Many people race in as early as age 62 to file for their social security retirement benefits. After all, they surmise, this is the smartest thing to do, right? Sure, most financial advisors encourage people to defer taking benefits up to as late as age 70, if they can afford to, in order to maximize their benefit payments. Nevertheless, many people have opinions such as "I paid into this system my whole life and I want my money back as soon as possible". "What if I die young and I don't get all the money I paid in back"? "What if social security goes bankrupt"?
Then, a few years go by and they realize "maybe I jumped the gun". My spouse and I might have a 20-30 year retirement and maximizing our guaranteed lifetime social security benefit payments may have been a better decision. Although they are concerned that social security may go bankrupt they reassess this view and decide that it probably won't happen in their lifetime. More than anything, however, they may now be more acutely concerned about the risk of outliving their money.
So now what? Is there anything they can do?
Well, once you file for benefits there are few options available to remedy your situation. This is why it is so important to review as many possible options available to you BEFORE locking yourself into what may be a sub-optimal filing strategy.
One example of this was a couple who were referred to me a year ago. They had both filed at age 62 and we're both now age 66. They realized that by filing so early they had left tens of thousands of dollars in eligible benefits on the table. In addition they could no longer take advantage of some potential spousal benefits, other little known filing strategies available to increase retirement benefits and other "free money" available in the social security system to maximize lifetime income.
Nevertheless, I was able to share one strategy with them that was now available since they had both obtained their full retirement age (FRA), which for them was age 66. Even though they had filed early and taken reduced benefits, they could each now opt to suspend receipt of their benefits up to age 70 if they chose. By doing so they would each be eligible to receive an 8% guaranteed annual increase in their benefits from age 66-70, plus any cost of living adjustments. Once they reached age 70 they could once again resume receipt of their benefits which would have increased by 32% plus COLA.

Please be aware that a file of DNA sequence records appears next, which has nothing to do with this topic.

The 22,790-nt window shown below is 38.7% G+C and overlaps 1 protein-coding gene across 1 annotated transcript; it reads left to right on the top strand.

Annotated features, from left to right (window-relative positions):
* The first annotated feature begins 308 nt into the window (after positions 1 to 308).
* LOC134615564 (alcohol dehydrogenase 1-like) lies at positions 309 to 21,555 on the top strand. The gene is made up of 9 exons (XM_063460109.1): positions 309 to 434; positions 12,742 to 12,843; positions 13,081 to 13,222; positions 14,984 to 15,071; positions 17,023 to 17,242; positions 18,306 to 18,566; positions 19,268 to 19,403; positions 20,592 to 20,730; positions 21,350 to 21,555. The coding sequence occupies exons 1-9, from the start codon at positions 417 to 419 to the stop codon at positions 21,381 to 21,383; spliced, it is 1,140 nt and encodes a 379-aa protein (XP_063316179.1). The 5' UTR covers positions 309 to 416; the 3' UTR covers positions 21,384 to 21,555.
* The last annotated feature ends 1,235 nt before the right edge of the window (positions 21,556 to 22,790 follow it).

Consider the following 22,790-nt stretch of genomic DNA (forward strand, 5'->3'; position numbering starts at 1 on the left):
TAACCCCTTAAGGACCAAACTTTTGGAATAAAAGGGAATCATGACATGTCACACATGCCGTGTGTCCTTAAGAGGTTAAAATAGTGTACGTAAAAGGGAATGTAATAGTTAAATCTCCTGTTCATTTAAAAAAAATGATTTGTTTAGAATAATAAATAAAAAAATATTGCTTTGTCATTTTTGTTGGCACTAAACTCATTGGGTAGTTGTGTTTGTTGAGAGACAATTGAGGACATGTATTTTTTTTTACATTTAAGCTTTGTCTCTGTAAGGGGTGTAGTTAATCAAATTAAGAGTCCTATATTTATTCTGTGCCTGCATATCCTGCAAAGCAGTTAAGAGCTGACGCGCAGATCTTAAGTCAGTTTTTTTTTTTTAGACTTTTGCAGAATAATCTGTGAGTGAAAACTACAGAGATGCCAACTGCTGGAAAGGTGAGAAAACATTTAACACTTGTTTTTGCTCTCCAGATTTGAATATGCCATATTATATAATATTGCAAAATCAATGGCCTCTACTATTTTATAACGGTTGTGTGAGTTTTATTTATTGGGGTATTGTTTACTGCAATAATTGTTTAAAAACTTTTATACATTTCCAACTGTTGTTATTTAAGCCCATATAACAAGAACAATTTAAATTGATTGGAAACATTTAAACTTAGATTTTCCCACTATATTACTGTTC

This strategy was definitely worth considering. Then the husband shared a very personal health matter with me. He had been diagnosed with cancer and was undergoing chemotherapy and radiation treatments to hopefully put the cancer in remission. Now what should I do, he asked?
He had liked my suggestion that they suspend their benefits in order to increase their payout amounts at age 70 and thereafter. He said he was going to tell his wife to suspend her benefits to allow them to increase and he was going to continue to receive his benefits. Actually, I said, you are better off doing the exact opposite. I suggested that his wife continue to receive her benefits and he should suspend his benefits. This is because his benefit amount was higher than hers. By letting his benefits grow to age 70 he would not only maximize his own benefit but, by doing so, he would also be maximizing her survivor benefit. Since she was statistically likely to outlive him, she would eventually switch from her own lower benefit to his higher benefit, assuming he pre-deceased her. He liked the idea and set out to do just last. Knowing that she would receive maximum survivor income in retirement helped to put his mind at ease.
In summary, the best way to determine which social security filing strategy would be most suitable for your own situation would be to work with a social security specialist who will do, among other things, review all your available options. That review should include a detailed "break-even analysis" and also a "tax minimization analysis". In addition, by co-ordinating your social security benefits to suit your individual situation, you can obtain a customized filing strategy that addresses all your specific needs and circumstances.
Early filers should note that it may not be too late to revisit your social security options and identify possible strategies to further maximize your benefits. The impact of a few potential adjustments to your filing strategy could result in an increase of tens of thousands or even hundreds of thousands of dollars in increased lifetime social security benefits and a filing strategy that best suits your needs and objectives.
Ash Ahluwalia, NSSA, CCSCA, MBA